Memorial painting by Western Australian artist Kevin Robertson joins Parliament House Art Collection
We are delighted to announce that the prestigious and historical art collection of our federal parliament now includes a painting by local Perth artist and Art Collective WA member Kevin Robertson. You may recall viewing the oil on canvas painting 'Axford Park, Mount Hawthorn', at the exhibition 'Historical Remnants' at Art Collective WA in mid-2020.
The PHAC focuses on the best of 'contemporary Australian art and craft practice, encompassing a variety of media, including sculpture, paintings, photography, drawings, digital media, and decorative arts and crafts.' About half of the collection rotates around the building at any one time, in general spaces and in parliamentarian's suites. The Collection started in 1984 and holds over 7000 works, predominantly bought from the primary market.
Kevin Robertson is an active contributor to the arts in Perth. He's a regular exhibiting member of Art Collective WA and recently curated the figurative show MIMESIS at the end of 2021 in our Cathedral Square gallery. Two of his exceptional works can be seen in the State Art Collection at the Art Gallery of Western Australia, currently exhibited on the ground floor in 'The View From Here': 'Studio Allegory' 1997; and 'Glen Forrest Pool' 1997; purchased through the Rachel Mabel Chapman Bequest, AGWA Foundation.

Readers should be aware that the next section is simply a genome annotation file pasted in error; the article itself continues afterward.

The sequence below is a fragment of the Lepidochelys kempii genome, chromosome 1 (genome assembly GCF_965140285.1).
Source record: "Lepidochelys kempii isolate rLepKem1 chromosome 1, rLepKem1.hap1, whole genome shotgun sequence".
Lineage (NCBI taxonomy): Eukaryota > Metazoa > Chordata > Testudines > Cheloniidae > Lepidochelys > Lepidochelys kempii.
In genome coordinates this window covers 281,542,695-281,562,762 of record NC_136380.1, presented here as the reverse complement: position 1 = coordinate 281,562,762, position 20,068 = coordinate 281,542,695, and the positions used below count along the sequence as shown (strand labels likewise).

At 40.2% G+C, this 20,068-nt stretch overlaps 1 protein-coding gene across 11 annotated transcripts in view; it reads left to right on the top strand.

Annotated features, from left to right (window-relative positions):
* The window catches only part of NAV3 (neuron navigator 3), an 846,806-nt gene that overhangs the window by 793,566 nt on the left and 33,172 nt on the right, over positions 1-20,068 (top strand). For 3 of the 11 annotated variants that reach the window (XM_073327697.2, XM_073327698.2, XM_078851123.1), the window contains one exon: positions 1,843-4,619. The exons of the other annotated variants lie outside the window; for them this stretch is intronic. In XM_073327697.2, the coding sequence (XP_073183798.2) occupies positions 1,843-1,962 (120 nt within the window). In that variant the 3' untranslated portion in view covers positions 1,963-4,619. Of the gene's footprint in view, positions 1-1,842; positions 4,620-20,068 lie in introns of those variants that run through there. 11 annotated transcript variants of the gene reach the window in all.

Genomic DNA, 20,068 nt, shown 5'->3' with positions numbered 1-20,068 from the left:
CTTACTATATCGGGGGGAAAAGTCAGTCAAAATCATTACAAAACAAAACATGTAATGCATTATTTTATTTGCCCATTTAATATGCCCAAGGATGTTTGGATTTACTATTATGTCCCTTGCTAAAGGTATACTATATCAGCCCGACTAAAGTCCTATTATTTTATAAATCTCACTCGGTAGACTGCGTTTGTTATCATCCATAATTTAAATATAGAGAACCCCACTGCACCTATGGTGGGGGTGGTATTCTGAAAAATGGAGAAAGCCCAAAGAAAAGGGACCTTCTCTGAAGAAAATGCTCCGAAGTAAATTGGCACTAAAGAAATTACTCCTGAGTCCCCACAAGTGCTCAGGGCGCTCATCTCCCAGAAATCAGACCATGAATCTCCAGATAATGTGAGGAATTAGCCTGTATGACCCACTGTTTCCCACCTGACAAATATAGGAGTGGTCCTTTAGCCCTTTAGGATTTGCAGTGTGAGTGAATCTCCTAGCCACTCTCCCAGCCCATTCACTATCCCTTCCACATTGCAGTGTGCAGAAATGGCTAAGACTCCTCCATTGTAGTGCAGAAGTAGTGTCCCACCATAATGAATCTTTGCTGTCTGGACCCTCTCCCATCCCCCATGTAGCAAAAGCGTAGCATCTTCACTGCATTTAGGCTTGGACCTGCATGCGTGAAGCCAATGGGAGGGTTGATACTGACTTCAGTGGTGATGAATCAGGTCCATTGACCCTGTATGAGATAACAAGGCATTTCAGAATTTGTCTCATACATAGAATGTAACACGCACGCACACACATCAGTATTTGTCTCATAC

UWA's Lawrence Wilson Art Gallery will exhibit a retrospective of Kevin's work later in 2022, which will trace his artistic development from the mid-1980s to the present day. The exhibition 'Kevin Robertson: Paintings 1984-2022', curated by Sally Quinn, is expected to be on show from 10 September until 10 December 2022.
Robertson began his career amid a resurgence of interest in the medium of painting and, more particularly, figurative painting, in Perth and internationally. In the 1980s the artist formed part of a local group known as the ‘Oddfellows’ who worked in the tradition of narrative realism, within the context of postmodernity and its eclectic range of possibilities. Over four decades, Robertson’s painting practice has continued to evolve – utilising traditional aspects of the craft; while contemplating the limits of representation, and proposing new ways of visualising the world in all its mystery.